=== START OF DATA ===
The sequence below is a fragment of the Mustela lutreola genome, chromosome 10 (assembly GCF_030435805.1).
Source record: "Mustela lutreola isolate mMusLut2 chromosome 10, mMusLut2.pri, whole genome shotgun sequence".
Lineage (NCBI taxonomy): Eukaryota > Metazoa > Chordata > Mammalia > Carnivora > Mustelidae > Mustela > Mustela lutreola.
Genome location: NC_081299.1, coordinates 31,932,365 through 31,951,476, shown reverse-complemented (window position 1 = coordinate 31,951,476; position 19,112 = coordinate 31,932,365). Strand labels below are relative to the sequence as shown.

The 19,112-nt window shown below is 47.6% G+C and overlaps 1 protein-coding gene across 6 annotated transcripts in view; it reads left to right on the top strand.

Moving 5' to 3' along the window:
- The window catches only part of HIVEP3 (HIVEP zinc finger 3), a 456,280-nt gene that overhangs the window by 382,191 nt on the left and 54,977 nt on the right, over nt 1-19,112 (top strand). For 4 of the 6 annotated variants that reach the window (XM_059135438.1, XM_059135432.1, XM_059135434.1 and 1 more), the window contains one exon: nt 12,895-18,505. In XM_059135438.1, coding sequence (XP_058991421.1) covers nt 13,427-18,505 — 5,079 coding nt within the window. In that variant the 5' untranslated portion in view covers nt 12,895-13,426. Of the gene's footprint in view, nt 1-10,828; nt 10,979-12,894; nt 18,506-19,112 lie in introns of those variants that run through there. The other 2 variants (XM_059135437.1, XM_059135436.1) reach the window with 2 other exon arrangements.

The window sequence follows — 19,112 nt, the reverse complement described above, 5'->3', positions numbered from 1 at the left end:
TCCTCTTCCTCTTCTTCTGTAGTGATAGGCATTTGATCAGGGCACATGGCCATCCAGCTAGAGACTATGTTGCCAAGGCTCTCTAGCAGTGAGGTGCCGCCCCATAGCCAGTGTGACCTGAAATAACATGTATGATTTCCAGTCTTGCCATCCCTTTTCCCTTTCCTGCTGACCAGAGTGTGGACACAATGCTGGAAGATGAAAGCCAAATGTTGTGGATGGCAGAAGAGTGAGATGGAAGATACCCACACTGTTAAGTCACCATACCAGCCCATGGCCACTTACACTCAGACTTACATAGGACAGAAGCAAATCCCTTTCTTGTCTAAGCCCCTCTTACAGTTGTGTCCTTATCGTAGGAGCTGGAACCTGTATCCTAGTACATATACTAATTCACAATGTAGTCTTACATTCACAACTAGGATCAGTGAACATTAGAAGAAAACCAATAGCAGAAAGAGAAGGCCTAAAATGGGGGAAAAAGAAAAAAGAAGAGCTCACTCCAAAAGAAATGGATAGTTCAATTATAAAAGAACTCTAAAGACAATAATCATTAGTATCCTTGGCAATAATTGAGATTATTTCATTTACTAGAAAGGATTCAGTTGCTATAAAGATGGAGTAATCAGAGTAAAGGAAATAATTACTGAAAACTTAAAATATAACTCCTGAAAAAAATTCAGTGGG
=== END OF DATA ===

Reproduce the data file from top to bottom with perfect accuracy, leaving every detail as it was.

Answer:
The sequence below is a fragment of the Mustela lutreola genome, chromosome 10 (assembly GCF_030435805.1).
Source record: "Mustela lutreola isolate mMusLut2 chromosome 10, mMusLut2.pri, whole genome shotgun sequence".
Lineage (NCBI taxonomy): Eukaryota > Metazoa > Chordata > Mammalia > Carnivora > Mustelidae > Mustela > Mustela lutreola.
Genome location: NC_081299.1, coordinates 31,932,365 through 31,951,476, shown reverse-complemented (window position 1 = coordinate 31,951,476; position 19,112 = coordinate 31,932,365). Strand labels below are relative to the sequence as shown.

The 19,112-nt window shown below is 47.6% G+C and overlaps 1 protein-coding gene across 6 annotated transcripts in view; it reads left to right on the top strand.

Moving 5' to 3' along the window:
- The window catches only part of HIVEP3 (HIVEP zinc finger 3), a 456,280-nt gene that overhangs the window by 382,191 nt on the left and 54,977 nt on the right, over nt 1-19,112 (top strand). For 4 of the 6 annotated variants that reach the window (XM_059135438.1, XM_059135432.1, XM_059135434.1 and 1 more), the window contains one exon: nt 12,895-18,505. In XM_059135438.1, coding sequence (XP_058991421.1) covers nt 13,427-18,505 — 5,079 coding nt within the window. In that variant the 5' untranslated portion in view covers nt 12,895-13,426. Of the gene's footprint in view, nt 1-10,828; nt 10,979-12,894; nt 18,506-19,112 lie in introns of those variants that run through there. The other 2 variants (XM_059135437.1, XM_059135436.1) reach the window with 2 other exon arrangements.

The window sequence follows — 19,112 nt, the reverse complement described above, 5'->3', positions numbered from 1 at the left end:
TCCTCTTCCTCTTCTTCTGTAGTGATAGGCATTTGATCAGGGCACATGGCCATCCAGCTAGAGACTATGTTGCCAAGGCTCTCTAGCAGTGAGGTGCCGCCCCATAGCCAGTGTGACCTGAAATAACATGTATGATTTCCAGTCTTGCCATCCCTTTTCCCTTTCCTGCTGACCAGAGTGTGGACACAATGCTGGAAGATGAAAGCCAAATGTTGTGGATGGCAGAAGAGTGAGATGGAAGATACCCACACTGTTAAGTCACCATACCAGCCCATGGCCACTTACACTCAGACTTACATAGGACAGAAGCAAATCCCTTTCTTGTCTAAGCCCCTCTTACAGTTGTGTCCTTATCGTAGGAGCTGGAACCTGTATCCTAGTACATATACTAATTCACAATGTAGTCTTACATTCACAACTAGGATCAGTGAACATTAGAAGAAAACCAATAGCAGAAAGAGAAGGCCTAAAATGGGGGAAAAAGAAAAAAGAAGAGCTCACTCCAAAAGAAATGGATAGTTCAATTATAAAAGAACTCTAAAGACAATAATCATTAGTATCCTTGGCAATAATTGAGATTATTTCATTTACTAGAAAGGATTCAGTTGCTATAAAGATGGAGTAATCAGAGTAAAGGAAATAATTACTGAAAACTTAAAATATAACTCCTGAAAAAAATTCAGTGGG